There was however, no reaction of the actual movement of the controller. So it couldn't be used for what we wanted it to be used for. However, after some conferring with our lecturers, we came to the obvious conclusion that we needed IR lights in order to sense the position. Luckily, one of our lecturers had a spare one for PC lying around in his office that we were allowed to use for this test, and voila, there was movement recognition. 

And now we get to the issue that plagues us to this day. The API. Flafla is amazing for having created this API, but as a user with no advanced experience in coding, I would have prefered some form of manual on how to use aspects of the code. Something as simple as "How to make shit happen on button presses" or "how to get the position of the pointer in world space and not in canvas space" would've been extremely helpful. This is still to be figured out, but it seems like Paul has a solution to it, so it remains to be seen what works and what doesn't.

Until that update comes out, take care and thanks for reading this post.

Darkness Dwells 2 - Studio 3

A big part of studio 3 has been and is the marketing. Which is understandable, as marketing is so incredibly important to get your product out into the world. The long-term assessment for the marketing side of studio 3 is that we gather all previously created games, pick some that are suitable for marketing, and then carry out marketing processes for that game along with adding/removing features that makes it more/less marketable.

The team I am a part of (team name yet to be determined), consists of me, Paul Frame, Nicholas Duxbury, and the game's owner himself, Scott "Penguin" Anastasi. As I mentioned, Penguin is the owner of the game Darkness Dwells, and we are setting out to make the sequel, Darkness Dwells 2.

A little information about the game before we dive into the marketing side of things. Darkness Dwells was a first person game where you play as a child, laying in a bed trying to sleep while monsters and horrible beings apparate all around you. If you wait long enough, you will hear your parents comforting voice through the walls talk to each other and you'll finally be able to rest, free from monsters.

What we noticed in horror games, is that jumpscares always sells. Especially in the streaming/youtuber market, as it gives both the game and the youtuber views. Youtubers gained a lot of views (and money) from sitting and screaming at jumpscares coming at them (that may or may not be scary). We wanted to try and reach that goal of having a very youtuber friendly game. So what we mainly are looking to changing/adding to the game is the following:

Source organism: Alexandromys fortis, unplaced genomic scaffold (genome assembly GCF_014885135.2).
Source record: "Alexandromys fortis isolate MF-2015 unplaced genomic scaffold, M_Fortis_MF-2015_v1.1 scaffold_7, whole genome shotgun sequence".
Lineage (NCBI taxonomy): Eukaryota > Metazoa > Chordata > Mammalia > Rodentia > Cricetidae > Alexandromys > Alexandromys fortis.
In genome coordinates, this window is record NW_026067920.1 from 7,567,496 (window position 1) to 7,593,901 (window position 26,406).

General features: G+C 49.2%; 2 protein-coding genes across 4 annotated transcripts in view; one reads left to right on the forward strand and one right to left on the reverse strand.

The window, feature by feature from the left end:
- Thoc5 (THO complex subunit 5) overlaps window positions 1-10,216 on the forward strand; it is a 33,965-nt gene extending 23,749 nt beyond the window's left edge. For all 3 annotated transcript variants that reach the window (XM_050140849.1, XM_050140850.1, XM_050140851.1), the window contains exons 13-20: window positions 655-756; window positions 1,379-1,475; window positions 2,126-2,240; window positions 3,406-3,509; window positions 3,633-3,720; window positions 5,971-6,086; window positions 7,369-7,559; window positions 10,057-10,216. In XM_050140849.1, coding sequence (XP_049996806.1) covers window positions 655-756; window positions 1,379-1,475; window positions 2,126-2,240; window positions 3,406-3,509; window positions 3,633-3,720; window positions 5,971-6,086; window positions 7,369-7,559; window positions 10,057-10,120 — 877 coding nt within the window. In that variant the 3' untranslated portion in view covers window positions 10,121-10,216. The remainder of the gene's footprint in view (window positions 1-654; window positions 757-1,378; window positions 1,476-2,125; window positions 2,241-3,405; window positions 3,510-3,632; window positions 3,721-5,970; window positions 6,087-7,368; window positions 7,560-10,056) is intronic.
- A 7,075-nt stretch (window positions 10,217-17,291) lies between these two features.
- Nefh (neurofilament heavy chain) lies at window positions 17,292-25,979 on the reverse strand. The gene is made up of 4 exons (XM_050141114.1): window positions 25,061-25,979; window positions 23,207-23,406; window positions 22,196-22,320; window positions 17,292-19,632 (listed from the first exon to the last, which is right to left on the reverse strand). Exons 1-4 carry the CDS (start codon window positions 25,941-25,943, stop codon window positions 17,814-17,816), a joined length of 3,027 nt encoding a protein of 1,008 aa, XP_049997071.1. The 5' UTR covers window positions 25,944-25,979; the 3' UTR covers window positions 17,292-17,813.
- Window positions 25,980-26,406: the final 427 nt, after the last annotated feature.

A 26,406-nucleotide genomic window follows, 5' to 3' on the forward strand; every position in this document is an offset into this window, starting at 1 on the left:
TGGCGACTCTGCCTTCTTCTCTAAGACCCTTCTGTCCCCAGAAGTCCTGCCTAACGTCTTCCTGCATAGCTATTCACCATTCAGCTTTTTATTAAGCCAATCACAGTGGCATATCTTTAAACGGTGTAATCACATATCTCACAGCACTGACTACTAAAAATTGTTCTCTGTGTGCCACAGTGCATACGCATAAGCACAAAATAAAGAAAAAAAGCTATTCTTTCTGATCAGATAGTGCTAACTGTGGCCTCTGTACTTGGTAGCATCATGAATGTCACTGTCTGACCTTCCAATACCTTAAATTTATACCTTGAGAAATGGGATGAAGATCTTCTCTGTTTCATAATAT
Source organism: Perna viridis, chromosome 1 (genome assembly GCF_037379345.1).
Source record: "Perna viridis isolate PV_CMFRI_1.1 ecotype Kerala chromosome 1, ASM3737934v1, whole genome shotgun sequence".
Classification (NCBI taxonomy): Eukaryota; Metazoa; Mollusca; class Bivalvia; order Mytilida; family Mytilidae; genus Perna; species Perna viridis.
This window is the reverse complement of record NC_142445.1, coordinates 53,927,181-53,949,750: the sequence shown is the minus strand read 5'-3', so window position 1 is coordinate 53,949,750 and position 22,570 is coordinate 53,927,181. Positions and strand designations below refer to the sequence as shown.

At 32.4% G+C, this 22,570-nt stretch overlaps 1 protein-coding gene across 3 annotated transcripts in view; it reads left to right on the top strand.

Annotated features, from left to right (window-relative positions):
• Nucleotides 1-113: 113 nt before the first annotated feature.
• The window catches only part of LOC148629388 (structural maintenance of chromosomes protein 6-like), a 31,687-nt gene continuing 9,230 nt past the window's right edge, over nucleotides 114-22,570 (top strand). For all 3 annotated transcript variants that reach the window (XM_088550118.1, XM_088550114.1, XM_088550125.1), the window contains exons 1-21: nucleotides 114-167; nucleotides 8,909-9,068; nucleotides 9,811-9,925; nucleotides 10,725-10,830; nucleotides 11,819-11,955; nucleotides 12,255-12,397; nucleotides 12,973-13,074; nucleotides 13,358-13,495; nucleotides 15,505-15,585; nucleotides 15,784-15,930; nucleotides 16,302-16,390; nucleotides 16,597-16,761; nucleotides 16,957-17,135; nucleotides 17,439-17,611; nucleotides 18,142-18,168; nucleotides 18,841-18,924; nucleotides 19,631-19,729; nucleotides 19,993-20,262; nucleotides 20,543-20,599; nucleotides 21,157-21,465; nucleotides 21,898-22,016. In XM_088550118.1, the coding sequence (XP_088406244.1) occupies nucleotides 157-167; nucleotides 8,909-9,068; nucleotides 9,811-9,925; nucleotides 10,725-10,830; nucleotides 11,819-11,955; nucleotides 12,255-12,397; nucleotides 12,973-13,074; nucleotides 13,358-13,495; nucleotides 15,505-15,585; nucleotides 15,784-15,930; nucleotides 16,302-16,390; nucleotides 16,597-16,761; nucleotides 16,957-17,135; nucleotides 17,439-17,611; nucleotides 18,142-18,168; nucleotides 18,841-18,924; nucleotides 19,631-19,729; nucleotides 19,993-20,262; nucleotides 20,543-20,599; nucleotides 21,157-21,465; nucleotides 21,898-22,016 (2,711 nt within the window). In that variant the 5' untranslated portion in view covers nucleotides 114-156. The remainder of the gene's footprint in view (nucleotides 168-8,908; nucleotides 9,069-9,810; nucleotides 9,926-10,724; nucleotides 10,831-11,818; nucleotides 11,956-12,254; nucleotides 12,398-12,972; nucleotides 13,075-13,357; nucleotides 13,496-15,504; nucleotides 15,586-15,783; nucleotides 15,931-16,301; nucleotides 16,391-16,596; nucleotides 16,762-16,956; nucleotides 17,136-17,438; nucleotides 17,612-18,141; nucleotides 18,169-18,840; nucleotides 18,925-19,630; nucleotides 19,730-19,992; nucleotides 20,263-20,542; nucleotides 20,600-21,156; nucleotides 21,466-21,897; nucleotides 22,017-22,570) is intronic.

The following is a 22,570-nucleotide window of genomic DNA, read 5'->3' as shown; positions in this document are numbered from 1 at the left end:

• Walking
  • Monsters with purpose
  • Blanket Mechanic



What previously wasn't possible in Darkness Dwells was walking. We wanted the player to have more input on where they go and what to do, so we added a purpose. You wake up in the middle of the night, and have to try and find your parents room before the monsters catch you. Because the game is set within a house, there will be short play sessions, which are optimal for youtubers and streamers as they can play a quick game or a couple of games per streaming session.

Monsters With Purpose

A lot of horror games (nearly all of them) have at least one distinguishable threat that is recognizable for that game. Examples are the Five Nights at Freddy's (FNAF) animatronics or the good old classic Slender man. We want the player to know what Is chasing them, so that the face of the monster can be tied to the game, in order to spread. For example you might see a monster you recognize, but you're not sure where it is from so you look it up. That's how they find Darkness Dwells 2.


What we mean with purpose as well is that they all have a purpose for haunting the character. However it can be debatable why. Slender man for example kidnaps children while the FNAF characters seek revenge for their unfair deaths (also debatable). A lot of the characters have stories that you read between the lines to figure out, and that appeals to us, and to youtubers as well. It also allows a type of audience participation that is very intriguing.

The character we chose for Darkness Dwells 2 is Longtooth. We have some early concept arts of the character, and so far no backstory has been written. But I figured that the image itself can haunt you until a purpose is fully made.


Blanket Mechanic

A lot of horror games have at least one mechanic that let's them avoid the threat haunting them. Sometimes at the cost of something else. This would for example be the golden mask in the FNAF franchise. We added a blanket mechanic to Darkness Dwells 2. This means that the player walks around constantly wrapped in a blanket that they can hide in for a certain amount of time. We are also discussing ways of making this a curse, much like the blinking mechanic of SCP containment breach or the weeping angels from doctor who.

We strongly believe that all the above mentioned mechanics will allow for a strong game that can be played within 10 minutes and give the player a good scare. The game will be suitable to youtubers mainly for the short game time and plentiful of varied jumpscares that the player can try and avoid. Only time will tell what gets added and removed.

Thanks for reading this first blog post on my new website, I appreciate it!

Until next time, take care.